For those in Western cultures, the left hand is considered the correct spot for a wedding band, based on the theory around the ‘vena amoris’, or the vein of love. Nuboer explains that people believe this nerve connects the ring finger of the left hand directly to the heart, symbolizing a close connection to eternal love, devotion, trust and loyalty. This belief could date back to the ancient Egyptians themselves, according to Kaeleigh Testwuide, the owner and founder of The Diamond Reserve

However, today, in many Eastern cultures, Testwuide says the right hand is where people choose to display their wedding band. This also includes certain countries in Europe, like Denmark, Norway, Italy, Spain, and so on. “This dates back to Ancient Rome where it was believed the left hand was not reliable and some cultures in India saw it as unclean,” she explains. 

So where should you wear it? Wherever you want to — and whatever feels comfortable for you and your partner. As proprietress for the Historic Mankin Mansion and wedding ring expert, Paula Ramirez explains, there are endless reasons why some cultures or individuals choose left over right. “Many choose to wear their ring on their right hand simply due to personal preference. Some LGBTQIA+ couples also choose their right ring finger for their wedding band, as this is what was considered a sign of commitment before same-sex marriage was legalized,” she explains.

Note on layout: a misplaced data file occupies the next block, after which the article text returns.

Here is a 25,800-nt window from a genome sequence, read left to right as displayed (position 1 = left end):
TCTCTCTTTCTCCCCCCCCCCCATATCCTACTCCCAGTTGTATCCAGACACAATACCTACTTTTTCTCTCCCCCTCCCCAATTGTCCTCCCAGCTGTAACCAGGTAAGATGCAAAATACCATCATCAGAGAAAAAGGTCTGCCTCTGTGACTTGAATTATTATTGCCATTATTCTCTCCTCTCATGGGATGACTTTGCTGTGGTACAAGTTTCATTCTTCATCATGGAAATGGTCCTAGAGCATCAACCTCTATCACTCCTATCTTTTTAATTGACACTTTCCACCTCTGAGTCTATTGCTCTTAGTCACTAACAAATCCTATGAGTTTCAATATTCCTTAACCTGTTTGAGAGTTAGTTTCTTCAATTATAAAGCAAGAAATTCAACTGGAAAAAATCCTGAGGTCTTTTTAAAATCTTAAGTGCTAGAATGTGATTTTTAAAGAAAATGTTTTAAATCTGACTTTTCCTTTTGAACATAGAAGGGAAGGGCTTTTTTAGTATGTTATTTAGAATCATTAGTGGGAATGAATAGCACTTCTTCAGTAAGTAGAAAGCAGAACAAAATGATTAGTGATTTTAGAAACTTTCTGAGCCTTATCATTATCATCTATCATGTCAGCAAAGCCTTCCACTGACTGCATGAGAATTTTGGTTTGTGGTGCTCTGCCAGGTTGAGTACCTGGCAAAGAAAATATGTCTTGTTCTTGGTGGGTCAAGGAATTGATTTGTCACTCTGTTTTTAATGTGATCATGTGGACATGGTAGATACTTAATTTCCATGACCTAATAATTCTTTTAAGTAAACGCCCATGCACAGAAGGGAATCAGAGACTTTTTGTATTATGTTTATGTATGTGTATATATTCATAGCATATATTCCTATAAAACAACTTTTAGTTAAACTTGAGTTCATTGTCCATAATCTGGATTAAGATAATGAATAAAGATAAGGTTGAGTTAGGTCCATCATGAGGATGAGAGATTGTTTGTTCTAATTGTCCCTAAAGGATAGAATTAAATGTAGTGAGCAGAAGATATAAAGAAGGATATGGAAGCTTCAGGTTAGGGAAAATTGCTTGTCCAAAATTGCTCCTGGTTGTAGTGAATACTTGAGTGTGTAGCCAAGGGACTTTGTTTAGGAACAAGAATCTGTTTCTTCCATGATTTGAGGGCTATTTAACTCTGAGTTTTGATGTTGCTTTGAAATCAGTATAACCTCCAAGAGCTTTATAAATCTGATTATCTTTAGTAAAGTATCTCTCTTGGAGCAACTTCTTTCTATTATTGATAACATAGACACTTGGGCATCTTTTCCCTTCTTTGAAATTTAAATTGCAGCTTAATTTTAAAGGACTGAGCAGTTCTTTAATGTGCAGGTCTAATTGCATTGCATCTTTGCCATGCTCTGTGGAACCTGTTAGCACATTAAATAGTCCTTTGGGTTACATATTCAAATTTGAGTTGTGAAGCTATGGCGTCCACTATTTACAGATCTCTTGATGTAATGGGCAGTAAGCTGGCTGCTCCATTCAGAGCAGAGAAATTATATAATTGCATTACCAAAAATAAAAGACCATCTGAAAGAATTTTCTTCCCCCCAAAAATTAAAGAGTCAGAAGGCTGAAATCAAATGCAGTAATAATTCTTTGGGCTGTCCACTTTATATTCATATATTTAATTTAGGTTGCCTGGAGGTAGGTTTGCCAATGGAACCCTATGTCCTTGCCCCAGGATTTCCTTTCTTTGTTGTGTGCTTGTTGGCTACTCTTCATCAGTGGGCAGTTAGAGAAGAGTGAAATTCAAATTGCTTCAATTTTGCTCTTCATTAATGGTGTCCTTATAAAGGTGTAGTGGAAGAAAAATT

Traditionally, the wedding band goes on the ring finger of the left hand closest to the heart, so below the engagement ring. On your wedding day, you might opt to switch your engagement ring to your right hand before walking down the aisle. That way, your wedding band can be easily placed on your left ring finger during the ceremony and later, your engagement ring can be placed on top of the stack. 

As a symbol of your commitment to one another, the goal is to be unified on how you sport this piece of jewelry. There is no right way to do it; it’s really left to you to decide as a team — no pun intended.